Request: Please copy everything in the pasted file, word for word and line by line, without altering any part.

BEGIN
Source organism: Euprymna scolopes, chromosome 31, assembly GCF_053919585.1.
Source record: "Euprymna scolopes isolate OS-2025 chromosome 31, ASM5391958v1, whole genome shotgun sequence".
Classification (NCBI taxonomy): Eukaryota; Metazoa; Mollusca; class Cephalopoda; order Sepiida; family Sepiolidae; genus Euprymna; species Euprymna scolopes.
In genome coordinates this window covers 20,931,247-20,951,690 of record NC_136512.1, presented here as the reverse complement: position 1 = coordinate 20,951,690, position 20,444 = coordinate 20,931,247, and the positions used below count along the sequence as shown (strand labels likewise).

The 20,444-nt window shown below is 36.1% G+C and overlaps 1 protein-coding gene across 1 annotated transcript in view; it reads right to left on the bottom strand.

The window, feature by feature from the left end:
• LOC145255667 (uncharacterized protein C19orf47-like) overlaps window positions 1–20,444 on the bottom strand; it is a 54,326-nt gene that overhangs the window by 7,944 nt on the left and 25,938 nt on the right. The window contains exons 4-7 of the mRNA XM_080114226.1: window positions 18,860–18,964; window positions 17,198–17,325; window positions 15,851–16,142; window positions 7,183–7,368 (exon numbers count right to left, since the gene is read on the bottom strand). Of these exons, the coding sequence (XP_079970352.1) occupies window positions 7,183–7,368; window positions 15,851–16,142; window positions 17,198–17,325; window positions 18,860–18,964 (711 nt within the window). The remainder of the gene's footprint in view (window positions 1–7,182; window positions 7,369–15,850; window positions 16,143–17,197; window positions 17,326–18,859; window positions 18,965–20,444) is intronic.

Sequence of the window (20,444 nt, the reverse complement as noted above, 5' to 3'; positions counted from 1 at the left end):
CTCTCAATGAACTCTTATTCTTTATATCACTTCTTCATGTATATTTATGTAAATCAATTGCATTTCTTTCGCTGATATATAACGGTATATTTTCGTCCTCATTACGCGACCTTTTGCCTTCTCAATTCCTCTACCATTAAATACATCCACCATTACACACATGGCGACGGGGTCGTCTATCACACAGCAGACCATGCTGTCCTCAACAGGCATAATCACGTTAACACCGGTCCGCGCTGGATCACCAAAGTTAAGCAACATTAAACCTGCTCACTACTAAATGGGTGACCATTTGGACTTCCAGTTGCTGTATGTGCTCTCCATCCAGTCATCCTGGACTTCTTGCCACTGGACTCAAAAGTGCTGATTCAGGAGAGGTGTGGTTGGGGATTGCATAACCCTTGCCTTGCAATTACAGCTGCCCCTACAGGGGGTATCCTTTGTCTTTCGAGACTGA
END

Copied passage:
Source organism: Euprymna scolopes, chromosome 31, assembly GCF_053919585.1.
Source record: "Euprymna scolopes isolate OS-2025 chromosome 31, ASM5391958v1, whole genome shotgun sequence".
Classification (NCBI taxonomy): Eukaryota; Metazoa; Mollusca; class Cephalopoda; order Sepiida; family Sepiolidae; genus Euprymna; species Euprymna scolopes.
In genome coordinates this window covers 20,931,247-20,951,690 of record NC_136512.1, presented here as the reverse complement: position 1 = coordinate 20,951,690, position 20,444 = coordinate 20,931,247, and the positions used below count along the sequence as shown (strand labels likewise).

The 20,444-nt window shown below is 36.1% G+C and overlaps 1 protein-coding gene across 1 annotated transcript in view; it reads right to left on the bottom strand.

The window, feature by feature from the left end:
• LOC145255667 (uncharacterized protein C19orf47-like) overlaps window positions 1–20,444 on the bottom strand; it is a 54,326-nt gene that overhangs the window by 7,944 nt on the left and 25,938 nt on the right. The window contains exons 4-7 of the mRNA XM_080114226.1: window positions 18,860–18,964; window positions 17,198–17,325; window positions 15,851–16,142; window positions 7,183–7,368 (exon numbers count right to left, since the gene is read on the bottom strand). Of these exons, the coding sequence (XP_079970352.1) occupies window positions 7,183–7,368; window positions 15,851–16,142; window positions 17,198–17,325; window positions 18,860–18,964 (711 nt within the window). The remainder of the gene's footprint in view (window positions 1–7,182; window positions 7,369–15,850; window positions 16,143–17,197; window positions 17,326–18,859; window positions 18,965–20,444) is intronic.

Sequence of the window (20,444 nt, the reverse complement as noted above, 5' to 3'; positions counted from 1 at the left end):
CTCTCAATGAACTCTTATTCTTTATATCACTTCTTCATGTATATTTATGTAAATCAATTGCATTTCTTTCGCTGATATATAACGGTATATTTTCGTCCTCATTACGCGACCTTTTGCCTTCTCAATTCCTCTACCATTAAATACATCCACCATTACACACATGGCGACGGGGTCGTCTATCACACAGCAGACCATGCTGTCCTCAACAGGCATAATCACGTTAACACCGGTCCGCGCTGGATCACCAAAGTTAAGCAACATTAAACCTGCTCACTACTAAATGGGTGACCATTTGGACTTCCAGTTGCTGTATGTGCTCTCCATCCAGTCATCCTGGACTTCTTGCCACTGGACTCAAAAGTGCTGATTCAGGAGAGGTGTGGTTGGGGATTGCATAACCCTTGCCTTGCAATTACAGCTGCCCCTACAGGGGGTATCCTTTGTCTTTCGAGACTGA